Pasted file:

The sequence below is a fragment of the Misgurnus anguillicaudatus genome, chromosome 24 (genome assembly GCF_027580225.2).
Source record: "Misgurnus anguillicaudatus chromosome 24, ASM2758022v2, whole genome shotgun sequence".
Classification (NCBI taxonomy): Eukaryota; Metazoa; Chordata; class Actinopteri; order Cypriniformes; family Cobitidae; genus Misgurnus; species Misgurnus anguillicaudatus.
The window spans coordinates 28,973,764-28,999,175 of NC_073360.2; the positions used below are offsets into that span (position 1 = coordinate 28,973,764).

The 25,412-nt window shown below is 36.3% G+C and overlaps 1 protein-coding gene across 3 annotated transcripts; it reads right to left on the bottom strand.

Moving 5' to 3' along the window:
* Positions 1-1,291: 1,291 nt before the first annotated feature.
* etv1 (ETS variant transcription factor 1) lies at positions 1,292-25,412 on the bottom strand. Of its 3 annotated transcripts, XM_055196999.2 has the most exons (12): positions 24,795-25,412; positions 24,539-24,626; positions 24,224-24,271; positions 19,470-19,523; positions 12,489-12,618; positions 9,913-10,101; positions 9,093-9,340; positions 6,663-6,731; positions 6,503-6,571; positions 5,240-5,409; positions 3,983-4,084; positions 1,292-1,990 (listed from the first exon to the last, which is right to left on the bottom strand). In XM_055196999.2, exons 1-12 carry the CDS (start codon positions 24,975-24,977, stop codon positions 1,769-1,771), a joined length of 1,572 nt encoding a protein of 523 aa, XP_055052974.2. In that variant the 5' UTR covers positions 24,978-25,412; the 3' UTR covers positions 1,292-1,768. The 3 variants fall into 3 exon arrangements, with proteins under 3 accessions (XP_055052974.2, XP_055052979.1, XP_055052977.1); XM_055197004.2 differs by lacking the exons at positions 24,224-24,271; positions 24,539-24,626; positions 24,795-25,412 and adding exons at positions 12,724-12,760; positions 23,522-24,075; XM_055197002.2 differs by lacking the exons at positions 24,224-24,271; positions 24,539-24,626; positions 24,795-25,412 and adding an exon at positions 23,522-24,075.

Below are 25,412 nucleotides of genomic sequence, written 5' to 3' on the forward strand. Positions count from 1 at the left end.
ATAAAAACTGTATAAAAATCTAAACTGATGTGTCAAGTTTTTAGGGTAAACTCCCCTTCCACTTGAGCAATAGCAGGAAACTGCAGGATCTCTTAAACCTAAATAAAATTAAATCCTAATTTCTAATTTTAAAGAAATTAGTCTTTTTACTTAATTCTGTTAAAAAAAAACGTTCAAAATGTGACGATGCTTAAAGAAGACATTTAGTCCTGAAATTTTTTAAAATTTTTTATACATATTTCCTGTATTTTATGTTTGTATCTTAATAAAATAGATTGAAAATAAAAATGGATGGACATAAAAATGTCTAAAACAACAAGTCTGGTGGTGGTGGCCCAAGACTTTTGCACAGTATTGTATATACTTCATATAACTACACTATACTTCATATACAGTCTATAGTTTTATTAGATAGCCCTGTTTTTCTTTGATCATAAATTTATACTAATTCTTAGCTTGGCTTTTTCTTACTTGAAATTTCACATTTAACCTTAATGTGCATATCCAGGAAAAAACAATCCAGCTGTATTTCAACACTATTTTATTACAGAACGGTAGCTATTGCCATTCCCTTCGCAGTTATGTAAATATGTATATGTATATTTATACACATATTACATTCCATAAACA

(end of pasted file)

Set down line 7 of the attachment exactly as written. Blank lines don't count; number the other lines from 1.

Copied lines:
* Positions 1-1,291: 1,291 nt before the first annotated feature.